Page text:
I was a pretty big fan of the J.J. Abrams re-boot of the Star Trek franchise in 2009. Aside from the excellent production values, great new cast, and a new take on an aging (some would say “stale”) franchise, the thing I appreciated most was the attention to previous movies/shows while also completely spinning established canon on its head. It created an “alternate timeline,” allowing the writers to change things up without really pissing off longtime fans (for the most part…I mean…they destroyed Vulcan, after all…)
But, in the end, the first movie was still an origin story. Most of the plot was taken up with getting Kirk into Starfleet, getting him onto the Enterprise, and bringing him in contact with all the folks that would ultimately make up his legendary crew. While Eric Bana is a good actor, frankly, he wasn’t given much to do as the villain. This isn’t a new problem among superhero-type movies, where the first movie in the franchise can only have so much time devoted to a proper villain or conflict.
Which leaves the second movie to fill in the gap. The characters have been introduced and developed. The audience knows generally what to expect. Now, they just want a good movie.
And boy, does Star Trek Into Darkness deliver.
I’ll refrain from spoilers, as this is one movie where I see some value in keeping the secret(s). In short, Kirk & Company seek revenge for an attack on a secret Section 31 installation (nice callback to somewhat deep “Star Trek” lore there, guys…) and Starfleet Command by John Harrison, played by Benedict Cumberbatch. And honestly, that’s all I want to say about the story. Really, I’d like to write more on it, and perhaps I will in a few months, but for now, you’re best served by not reading anything more about it. Heck, I already knew a few of the details before I saw it, but even I didn’t see some of this movie coming.
In the end, they did a wonderful job of incorporating elements of the “alternate timeline” established in the first one with the “core timeline” of the…well…the rest of “Star Trek.” They even did a good job of transferring lines from the previous movies (one specific movie, in particular…) to the characters in this one. Is some of it cheesy? Perhaps. Personally, I got a kick out of it. Hearing an important line delivered by a different character than who originally delivered it is fascinating, and keeps you guessing.
Despite knowing the few details that I did, I was actually “on my toes,” to some degree, regarding the villain. Cumberbatch was obviously a bad guy from the beginning, but there were times we saw him working with Kirk toward a common goal. But damn, once he turns bad, he turns bad in a real way. It’s like the writers chose to let the audience feel for the plight of the villain for awhile, then, once you start to feel like you understand him, he shifts radically in another direction. It’s one of those moments where you have a villain in front of you, but then the real one steps out from the shadows.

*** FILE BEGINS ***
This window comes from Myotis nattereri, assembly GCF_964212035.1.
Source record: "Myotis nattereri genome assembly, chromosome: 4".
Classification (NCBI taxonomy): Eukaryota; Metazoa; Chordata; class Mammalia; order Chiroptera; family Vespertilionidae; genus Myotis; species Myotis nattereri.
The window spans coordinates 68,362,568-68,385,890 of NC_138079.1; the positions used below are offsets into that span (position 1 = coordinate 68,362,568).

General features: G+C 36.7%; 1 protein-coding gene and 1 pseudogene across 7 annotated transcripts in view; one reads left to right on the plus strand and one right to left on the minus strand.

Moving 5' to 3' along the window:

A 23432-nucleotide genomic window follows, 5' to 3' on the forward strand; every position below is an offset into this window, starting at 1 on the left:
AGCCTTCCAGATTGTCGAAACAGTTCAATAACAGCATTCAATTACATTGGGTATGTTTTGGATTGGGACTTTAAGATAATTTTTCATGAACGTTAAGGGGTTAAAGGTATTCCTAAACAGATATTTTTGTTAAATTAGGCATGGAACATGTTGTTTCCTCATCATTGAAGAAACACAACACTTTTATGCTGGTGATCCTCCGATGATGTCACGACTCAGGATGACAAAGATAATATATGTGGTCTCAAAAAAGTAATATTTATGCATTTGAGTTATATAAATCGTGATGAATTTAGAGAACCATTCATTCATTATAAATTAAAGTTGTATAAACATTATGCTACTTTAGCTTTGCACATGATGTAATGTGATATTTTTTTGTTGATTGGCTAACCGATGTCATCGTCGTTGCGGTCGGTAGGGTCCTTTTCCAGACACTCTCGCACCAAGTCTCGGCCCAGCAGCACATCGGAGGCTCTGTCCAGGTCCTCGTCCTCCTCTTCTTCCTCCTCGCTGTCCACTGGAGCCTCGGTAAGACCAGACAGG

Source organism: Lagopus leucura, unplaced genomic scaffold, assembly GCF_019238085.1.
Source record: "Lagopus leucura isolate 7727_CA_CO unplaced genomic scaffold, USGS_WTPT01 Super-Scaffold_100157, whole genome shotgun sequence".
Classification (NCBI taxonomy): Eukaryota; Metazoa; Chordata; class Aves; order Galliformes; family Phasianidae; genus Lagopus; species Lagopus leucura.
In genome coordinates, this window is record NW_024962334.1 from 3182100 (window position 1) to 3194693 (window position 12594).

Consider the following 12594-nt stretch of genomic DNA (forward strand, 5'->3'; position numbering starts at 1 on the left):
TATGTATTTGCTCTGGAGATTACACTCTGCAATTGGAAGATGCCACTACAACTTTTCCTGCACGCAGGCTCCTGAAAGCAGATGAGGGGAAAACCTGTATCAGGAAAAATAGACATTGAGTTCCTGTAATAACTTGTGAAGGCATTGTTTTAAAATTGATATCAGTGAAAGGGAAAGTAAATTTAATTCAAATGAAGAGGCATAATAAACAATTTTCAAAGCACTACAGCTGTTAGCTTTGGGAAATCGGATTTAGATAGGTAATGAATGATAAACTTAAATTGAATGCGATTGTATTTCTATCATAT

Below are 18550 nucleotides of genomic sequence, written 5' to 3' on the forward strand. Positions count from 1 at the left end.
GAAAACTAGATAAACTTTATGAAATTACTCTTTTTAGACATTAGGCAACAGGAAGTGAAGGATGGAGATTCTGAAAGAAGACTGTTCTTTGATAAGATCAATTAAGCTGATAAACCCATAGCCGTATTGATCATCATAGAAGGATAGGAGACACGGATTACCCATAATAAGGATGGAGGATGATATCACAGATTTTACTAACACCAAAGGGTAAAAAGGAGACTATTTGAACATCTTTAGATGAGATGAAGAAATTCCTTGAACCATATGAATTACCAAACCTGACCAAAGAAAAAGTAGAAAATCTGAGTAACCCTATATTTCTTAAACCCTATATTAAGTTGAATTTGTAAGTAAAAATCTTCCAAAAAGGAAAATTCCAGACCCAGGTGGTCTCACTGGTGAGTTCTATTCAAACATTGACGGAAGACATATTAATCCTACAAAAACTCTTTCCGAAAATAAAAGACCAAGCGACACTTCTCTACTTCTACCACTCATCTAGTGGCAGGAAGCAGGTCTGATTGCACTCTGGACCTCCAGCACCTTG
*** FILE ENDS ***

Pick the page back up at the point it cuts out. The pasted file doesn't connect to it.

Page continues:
The writers also did a good job of “spreading the love” between characters this time. The last movie featured Kirk, Spock and Uhura, primarily, with bit parts for the others. This time, the only character lacking was Checkov, though he still had his moments. I got a bit tired of the “folksy metaphors” Bones kept spouting and felt he could have expanded his role a bit more, but by the end, I was fine with his portrayal. Overall, the cast did really well, and notably, Zachary Quinto was able to inject a remarkable amount of “feeling” into a “non-feeling” Vulcan. They’re doing a great job re-creating those characters and wish they could have a TV series to really do it right (never gonna happen…).
It goes without saying that the effects were spectacular and the action set pieces were wonderful. I’m glad they showed more of the Enterprise this time around, as I really, really like that ship design. I was also impressed by the 3D in this movie. While you don’t need it to enjoy the movie, of course, I’d still recommend it if you have the option.
All in all, it was a fun ride and a movie I’d like to see again (and again). I haven’t quite decided whether I like the 2009 “original” or the 2013 sequel more yet, however. Perhaps I’ll need a second viewing before I really decide. But right now, I’m leaning toward the new one.